Yankees insider says fans’ reliever dream isn’t happening

CHICAGO, ILLINOIS - AUGUST 04: Trevor Rosenthal #40 of the Kansas City Royals throws a pitch during the eighth inning of a game against the Chicago Cubs at Wrigley Field on August 04, 2020 in Chicago, Illinois. (Photo by Nuccio DiNuzzo/Getty Images)
CHICAGO, ILLINOIS - AUGUST 04: Trevor Rosenthal #40 of the Kansas City Royals throws a pitch during the eighth inning of a game against the Chicago Cubs at Wrigley Field on August 04, 2020 in Chicago, Illinois. (Photo by Nuccio DiNuzzo/Getty Images) /
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Want Trevor Rosenthal on the Yankees? Eh, probably not going to happen.

When the Yankees cleared Adam Ottavino’s roster spot and payroll space, fans got fanciful with their expectations.

A few days later, the team signed Darren O’Day, a similarly nasty reliever on righties who came at a quarter of Ottavino’s price. Not bad. That still left $10 million or so of flexibility, so fans maintained hope the team would try to make the ‘pen go five deep.

As it stands, that probably isn’t going to happen — at least, not in the way many dreamed it would.

Yankees insider Bob Klapisch, who’s as plugged in as anyone regarding the way this front office operates, gave Trevor Rosenthal a hard no this weekend, claiming he hadn’t heard anything of the sort buzzing around Brian Cashman.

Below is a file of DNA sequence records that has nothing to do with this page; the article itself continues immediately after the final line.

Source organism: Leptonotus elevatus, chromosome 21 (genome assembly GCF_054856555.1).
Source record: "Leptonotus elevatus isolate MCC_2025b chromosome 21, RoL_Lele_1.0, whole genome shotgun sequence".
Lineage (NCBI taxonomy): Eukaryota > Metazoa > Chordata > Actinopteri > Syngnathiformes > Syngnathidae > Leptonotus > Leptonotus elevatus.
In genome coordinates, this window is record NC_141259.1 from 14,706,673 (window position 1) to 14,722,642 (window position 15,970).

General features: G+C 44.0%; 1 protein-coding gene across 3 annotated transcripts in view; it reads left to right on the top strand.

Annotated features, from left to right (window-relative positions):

Bummer, but an understood bummer.

No one on the market is as volatile as Rosenthal, who lost home plate entirely in 2019, at one point posting a 22.74 ERA in Washington, walking a remarkable 15 men in just 6.1 innings pitched. He bounced around that season on a seemingly endless string of minor-league deals, one of which made him Yankees property for … a couple of days.

Against all odds, he bounced back to dominate the shortened season, first for the Kansas City Royals and then in San Diego, striking out 38 men in 23.2 innings overall and sporting a 1.90 ERA.

Needless to say, even in a depressed reliever market, Rosenthal would like a little financial security if he’s not poised to get a long-term commitment. Odds are he ends up signing for $6 or $7 million, whereas thirsty Yankees fans have his projections between $3 and $4 million, with room left over for Brett Gardner.

A combination of both men in pinstripes, with enough wiggle room remaining for in-season moves, was never going to happen.

We’re not rooting against the Rosenthal Comeback Train, but at this point, it would behoove the Yankees if he went to, say, the Blue Jays, clogged their payroll, and lost the pinpoint control he displayed last summer in the above video.

Or he could keep dominating! Far away from here. In Arizona or something.